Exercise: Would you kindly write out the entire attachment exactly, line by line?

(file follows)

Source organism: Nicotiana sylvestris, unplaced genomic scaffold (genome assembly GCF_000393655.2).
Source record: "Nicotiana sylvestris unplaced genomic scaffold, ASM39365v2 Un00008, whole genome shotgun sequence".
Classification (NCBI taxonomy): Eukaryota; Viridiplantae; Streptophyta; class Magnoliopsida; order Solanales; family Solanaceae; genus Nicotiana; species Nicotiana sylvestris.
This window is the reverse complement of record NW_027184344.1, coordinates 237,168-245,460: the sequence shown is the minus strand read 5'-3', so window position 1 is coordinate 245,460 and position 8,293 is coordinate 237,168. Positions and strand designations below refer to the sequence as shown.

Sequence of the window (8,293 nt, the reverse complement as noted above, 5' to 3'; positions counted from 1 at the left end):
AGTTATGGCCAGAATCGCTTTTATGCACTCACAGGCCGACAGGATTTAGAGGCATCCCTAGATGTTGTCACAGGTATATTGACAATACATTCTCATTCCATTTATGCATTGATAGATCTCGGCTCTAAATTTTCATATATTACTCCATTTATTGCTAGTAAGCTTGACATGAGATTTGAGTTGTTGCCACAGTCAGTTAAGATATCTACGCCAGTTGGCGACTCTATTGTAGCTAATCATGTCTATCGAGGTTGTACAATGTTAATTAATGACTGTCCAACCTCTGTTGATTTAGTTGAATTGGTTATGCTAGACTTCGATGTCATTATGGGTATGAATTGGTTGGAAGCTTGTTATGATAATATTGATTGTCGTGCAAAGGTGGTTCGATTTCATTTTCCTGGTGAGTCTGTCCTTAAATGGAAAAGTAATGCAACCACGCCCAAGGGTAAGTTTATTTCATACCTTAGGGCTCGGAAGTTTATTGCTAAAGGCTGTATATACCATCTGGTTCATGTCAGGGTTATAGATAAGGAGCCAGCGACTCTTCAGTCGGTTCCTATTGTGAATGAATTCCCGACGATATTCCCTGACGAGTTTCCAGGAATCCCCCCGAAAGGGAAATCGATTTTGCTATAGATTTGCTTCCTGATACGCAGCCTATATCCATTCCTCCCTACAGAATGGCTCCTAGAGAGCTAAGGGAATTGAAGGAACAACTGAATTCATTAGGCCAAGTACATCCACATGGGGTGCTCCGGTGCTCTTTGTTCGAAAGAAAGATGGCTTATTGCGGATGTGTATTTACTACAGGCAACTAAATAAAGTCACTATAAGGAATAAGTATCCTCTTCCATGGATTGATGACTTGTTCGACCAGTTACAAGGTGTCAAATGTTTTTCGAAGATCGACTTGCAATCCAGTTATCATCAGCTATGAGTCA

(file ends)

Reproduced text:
Source organism: Nicotiana sylvestris, unplaced genomic scaffold (genome assembly GCF_000393655.2).
Source record: "Nicotiana sylvestris unplaced genomic scaffold, ASM39365v2 Un00008, whole genome shotgun sequence".
Classification (NCBI taxonomy): Eukaryota; Viridiplantae; Streptophyta; class Magnoliopsida; order Solanales; family Solanaceae; genus Nicotiana; species Nicotiana sylvestris.
This window is the reverse complement of record NW_027184344.1, coordinates 237,168-245,460: the sequence shown is the minus strand read 5'-3', so window position 1 is coordinate 245,460 and position 8,293 is coordinate 237,168. Positions and strand designations below refer to the sequence as shown.

Sequence of the window (8,293 nt, the reverse complement as noted above, 5' to 3'; positions counted from 1 at the left end):
AGTTATGGCCAGAATCGCTTTTATGCACTCACAGGCCGACAGGATTTAGAGGCATCCCTAGATGTTGTCACAGGTATATTGACAATACATTCTCATTCCATTTATGCATTGATAGATCTCGGCTCTAAATTTTCATATATTACTCCATTTATTGCTAGTAAGCTTGACATGAGATTTGAGTTGTTGCCACAGTCAGTTAAGATATCTACGCCAGTTGGCGACTCTATTGTAGCTAATCATGTCTATCGAGGTTGTACAATGTTAATTAATGACTGTCCAACCTCTGTTGATTTAGTTGAATTGGTTATGCTAGACTTCGATGTCATTATGGGTATGAATTGGTTGGAAGCTTGTTATGATAATATTGATTGTCGTGCAAAGGTGGTTCGATTTCATTTTCCTGGTGAGTCTGTCCTTAAATGGAAAAGTAATGCAACCACGCCCAAGGGTAAGTTTATTTCATACCTTAGGGCTCGGAAGTTTATTGCTAAAGGCTGTATATACCATCTGGTTCATGTCAGGGTTATAGATAAGGAGCCAGCGACTCTTCAGTCGGTTCCTATTGTGAATGAATTCCCGACGATATTCCCTGACGAGTTTCCAGGAATCCCCCCGAAAGGGAAATCGATTTTGCTATAGATTTGCTTCCTGATACGCAGCCTATATCCATTCCTCCCTACAGAATGGCTCCTAGAGAGCTAAGGGAATTGAAGGAACAACTGAATTCATTAGGCCAAGTACATCCACATGGGGTGCTCCGGTGCTCTTTGTTCGAAAGAAAGATGGCTTATTGCGGATGTGTATTTACTACAGGCAACTAAATAAAGTCACTATAAGGAATAAGTATCCTCTTCCATGGATTGATGACTTGTTCGACCAGTTACAAGGTGTCAAATGTTTTTCGAAGATCGACTTGCAATCCAGTTATCATCAGCTATGAGTCA